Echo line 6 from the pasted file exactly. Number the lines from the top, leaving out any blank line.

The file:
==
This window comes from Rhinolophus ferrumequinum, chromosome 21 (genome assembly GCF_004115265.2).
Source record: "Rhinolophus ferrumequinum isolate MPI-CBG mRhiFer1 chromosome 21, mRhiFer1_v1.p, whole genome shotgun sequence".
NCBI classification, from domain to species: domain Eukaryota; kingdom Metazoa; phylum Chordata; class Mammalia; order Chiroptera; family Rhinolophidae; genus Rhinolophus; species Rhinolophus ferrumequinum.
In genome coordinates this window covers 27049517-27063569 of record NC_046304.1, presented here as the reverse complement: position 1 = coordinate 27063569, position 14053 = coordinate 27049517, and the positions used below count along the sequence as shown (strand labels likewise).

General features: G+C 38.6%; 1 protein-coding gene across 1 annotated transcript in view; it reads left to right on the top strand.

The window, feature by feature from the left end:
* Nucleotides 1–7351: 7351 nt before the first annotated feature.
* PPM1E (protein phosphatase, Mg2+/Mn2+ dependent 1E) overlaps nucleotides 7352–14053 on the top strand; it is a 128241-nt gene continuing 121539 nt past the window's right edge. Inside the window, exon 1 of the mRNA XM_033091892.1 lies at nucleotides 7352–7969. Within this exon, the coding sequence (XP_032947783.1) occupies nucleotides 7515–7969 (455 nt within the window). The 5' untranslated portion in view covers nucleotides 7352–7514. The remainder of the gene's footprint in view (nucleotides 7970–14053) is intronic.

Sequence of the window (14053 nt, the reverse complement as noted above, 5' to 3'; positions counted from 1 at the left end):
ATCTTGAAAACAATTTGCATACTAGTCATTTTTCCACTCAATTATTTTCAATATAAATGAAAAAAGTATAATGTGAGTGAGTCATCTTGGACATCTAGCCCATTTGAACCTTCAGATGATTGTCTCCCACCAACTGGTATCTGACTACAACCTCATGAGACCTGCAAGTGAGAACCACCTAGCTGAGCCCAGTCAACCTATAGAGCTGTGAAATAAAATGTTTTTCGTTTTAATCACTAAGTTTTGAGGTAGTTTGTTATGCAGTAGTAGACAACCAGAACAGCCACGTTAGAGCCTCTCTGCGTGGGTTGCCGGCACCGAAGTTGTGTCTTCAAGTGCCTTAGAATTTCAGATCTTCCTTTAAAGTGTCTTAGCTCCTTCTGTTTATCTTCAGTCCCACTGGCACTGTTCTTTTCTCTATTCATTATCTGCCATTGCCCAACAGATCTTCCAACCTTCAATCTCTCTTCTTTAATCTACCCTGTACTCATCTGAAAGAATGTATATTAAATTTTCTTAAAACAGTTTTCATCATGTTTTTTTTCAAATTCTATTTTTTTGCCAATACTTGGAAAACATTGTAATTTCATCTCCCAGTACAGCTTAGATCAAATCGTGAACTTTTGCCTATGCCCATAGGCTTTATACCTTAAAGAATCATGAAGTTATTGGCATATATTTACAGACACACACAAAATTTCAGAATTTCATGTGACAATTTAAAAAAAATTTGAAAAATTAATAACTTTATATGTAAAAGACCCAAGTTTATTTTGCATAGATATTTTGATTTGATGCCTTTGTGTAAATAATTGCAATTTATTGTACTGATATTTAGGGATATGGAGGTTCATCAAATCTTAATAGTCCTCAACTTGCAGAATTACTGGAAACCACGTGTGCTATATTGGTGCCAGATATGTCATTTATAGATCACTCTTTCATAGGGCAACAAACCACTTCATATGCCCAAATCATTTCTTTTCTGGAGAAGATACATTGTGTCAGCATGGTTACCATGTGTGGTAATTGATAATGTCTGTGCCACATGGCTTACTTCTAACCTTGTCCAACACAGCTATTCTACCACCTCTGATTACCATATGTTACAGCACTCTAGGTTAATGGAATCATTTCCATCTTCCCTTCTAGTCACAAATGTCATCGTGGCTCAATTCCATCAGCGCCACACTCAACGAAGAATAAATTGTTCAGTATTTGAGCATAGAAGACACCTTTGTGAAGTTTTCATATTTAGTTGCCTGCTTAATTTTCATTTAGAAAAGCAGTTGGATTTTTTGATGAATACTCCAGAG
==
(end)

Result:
The window, feature by feature from the left end: